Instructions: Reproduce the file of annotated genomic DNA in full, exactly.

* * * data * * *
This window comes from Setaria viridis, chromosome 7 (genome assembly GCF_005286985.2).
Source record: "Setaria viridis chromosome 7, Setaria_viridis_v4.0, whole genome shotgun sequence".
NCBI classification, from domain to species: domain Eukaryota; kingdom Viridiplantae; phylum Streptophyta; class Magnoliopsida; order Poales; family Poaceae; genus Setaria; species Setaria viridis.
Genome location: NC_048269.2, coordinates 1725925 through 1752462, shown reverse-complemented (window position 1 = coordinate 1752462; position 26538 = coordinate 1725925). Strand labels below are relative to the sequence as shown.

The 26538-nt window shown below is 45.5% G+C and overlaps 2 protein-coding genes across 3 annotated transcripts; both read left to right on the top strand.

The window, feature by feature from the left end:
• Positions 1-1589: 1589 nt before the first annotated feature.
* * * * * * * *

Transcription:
This window comes from Setaria viridis, chromosome 7 (genome assembly GCF_005286985.2).
Source record: "Setaria viridis chromosome 7, Setaria_viridis_v4.0, whole genome shotgun sequence".
NCBI classification, from domain to species: domain Eukaryota; kingdom Viridiplantae; phylum Streptophyta; class Magnoliopsida; order Poales; family Poaceae; genus Setaria; species Setaria viridis.
Genome location: NC_048269.2, coordinates 1725925 through 1752462, shown reverse-complemented (window position 1 = coordinate 1752462; position 26538 = coordinate 1725925). Strand labels below are relative to the sequence as shown.

The 26538-nt window shown below is 45.5% G+C and overlaps 2 protein-coding genes across 3 annotated transcripts; both read left to right on the top strand.

The window, feature by feature from the left end:
• Positions 1-1589: 1589 nt before the first annotated feature.